>To think that I would ever hear a speech like this from a mestizo, front runner candidate for president of the U.S. (in my lifetime) sounds something like a ridiculously audacious hope. Yet here it is – complete with a rather penetrating analysis of race, done in a way that white America just might be able to hear it.
“Historic” seems an understatement. I will be watching this again with the whole family. I am glad that we are no longer going to avoid race in this political season since the electorate hasn’t been doing so since we got started last year. Let the rest of the corner conversations come out into the light of day as well.
Most of the speech is quotable, but here is a poignant excerpt:
This is where we are right now. It’s a racial stalemate we’ve been stuck in for years. Contrary to the claims of some of my critics, black and white, I have never been so naïve as to believe that we can get beyond our racial divisions in a single election cycle, or with a single candidacy — particularly a candidacy as imperfect as my own.
But I have asserted a firm conviction — a conviction rooted in my faith in God and my faith in the American people — that, working together, we can move beyond some of our old racial wounds, and that in fact we have no choice if we are to continue on the path of a more perfect union.
…For we have a choice in this country. We can accept a politics that breeds division and conflict and cynicism. We can tackle race only as spectacle — as we did in the O.J. trial — or in the wake of tragedy — as we did in the aftermath of Katrina — or as fodder for the nightly news. We can play Reverend Wright’s sermons on every channel, every day and talk about them from now until the election, and make the only question in this campaign whether or not the American people think that I somehow believe or sympathize with his most offensive words. We can pounce on some gaffe by a Hillary supporter as evidence that she’s playing the race card, or we can speculate on whether white men will all flock to John McCain in the general election regardless of his policies.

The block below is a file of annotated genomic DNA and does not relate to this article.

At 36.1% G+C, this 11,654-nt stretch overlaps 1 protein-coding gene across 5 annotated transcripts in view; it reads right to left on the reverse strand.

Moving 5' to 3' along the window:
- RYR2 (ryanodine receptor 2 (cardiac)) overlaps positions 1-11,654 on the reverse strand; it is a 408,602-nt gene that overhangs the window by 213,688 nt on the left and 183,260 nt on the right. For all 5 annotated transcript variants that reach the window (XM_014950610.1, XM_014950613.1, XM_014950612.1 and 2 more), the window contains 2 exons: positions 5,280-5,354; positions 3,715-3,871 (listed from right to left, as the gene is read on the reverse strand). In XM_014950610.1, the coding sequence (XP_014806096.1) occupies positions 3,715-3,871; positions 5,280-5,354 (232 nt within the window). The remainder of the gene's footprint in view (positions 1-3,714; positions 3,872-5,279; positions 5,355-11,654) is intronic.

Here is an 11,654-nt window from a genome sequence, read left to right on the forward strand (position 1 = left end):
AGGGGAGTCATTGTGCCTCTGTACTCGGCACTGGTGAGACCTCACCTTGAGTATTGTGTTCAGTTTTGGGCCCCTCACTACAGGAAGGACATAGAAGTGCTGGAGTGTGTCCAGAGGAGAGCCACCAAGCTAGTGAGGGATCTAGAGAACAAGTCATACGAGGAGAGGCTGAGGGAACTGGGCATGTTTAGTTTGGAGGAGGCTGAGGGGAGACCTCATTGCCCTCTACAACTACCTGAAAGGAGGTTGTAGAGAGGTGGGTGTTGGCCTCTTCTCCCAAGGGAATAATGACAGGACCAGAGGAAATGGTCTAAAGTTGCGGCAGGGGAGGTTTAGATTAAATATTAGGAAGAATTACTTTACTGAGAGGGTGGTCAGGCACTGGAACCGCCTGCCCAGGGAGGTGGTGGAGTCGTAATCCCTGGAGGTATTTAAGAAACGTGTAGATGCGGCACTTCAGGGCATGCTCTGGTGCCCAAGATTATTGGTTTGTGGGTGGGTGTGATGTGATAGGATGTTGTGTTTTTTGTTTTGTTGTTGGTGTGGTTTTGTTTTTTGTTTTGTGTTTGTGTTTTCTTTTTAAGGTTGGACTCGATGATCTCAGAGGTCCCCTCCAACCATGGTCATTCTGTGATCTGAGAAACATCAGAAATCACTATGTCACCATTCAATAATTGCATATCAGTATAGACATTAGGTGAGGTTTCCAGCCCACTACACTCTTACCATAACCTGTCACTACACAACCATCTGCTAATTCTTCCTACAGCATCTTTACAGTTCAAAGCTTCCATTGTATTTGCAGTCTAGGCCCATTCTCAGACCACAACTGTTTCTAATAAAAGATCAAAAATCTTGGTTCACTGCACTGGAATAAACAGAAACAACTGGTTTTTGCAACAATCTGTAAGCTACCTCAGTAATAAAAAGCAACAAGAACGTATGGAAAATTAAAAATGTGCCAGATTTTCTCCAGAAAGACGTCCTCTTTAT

We can do that.
But if we do, I can tell you that in the next election, we’ll be talking about some other distraction. And then another one. And then another one. And nothing will change.
That is one option. Or, at this moment, in this election, we can come together and say, “Not this time.”
>As we approach Good Friday, I feel like I am experiencing the attempted crucifixion of another good man who is speaking for truth and love. The clouds are forming and darkness seems to be descending as the “powers” of talk radio and media pundits demonize Obama and fill the airwaves with hate and lies. I can only hope for a resurrection to bring new light and hope into the world. I hope this speech was the start of it.No matter what happens with Obama’s candidacy, he will have made a huge contribution to new generations of Americans by opening up this dialogue and modeling bravery, integrity and love in the face of hatred and dishonesty. I know that he has brought many people to tears as they heard again a brave voice of integrity speaking in the midst of sound bytes and dishonesty. I haven’t felt this moved since hearing JFK, RFK and MLK speak way back when. Their voices inspired my generation and I hope Obama’s words will do the same to a new multicultural generation.Thanks for posting his speech, Kevin. It needs to be circulated widely. I found an article that really made me feel good. I am copying the link below: http://www.huffingtonpost.com/drew-westen/the-meanings-of-obamas-s_b_92381.html
>It was a fantastic speech. I’m not buying into it, but Obama is a fantastic rhetorician.He made me really want to believe that he was sincere.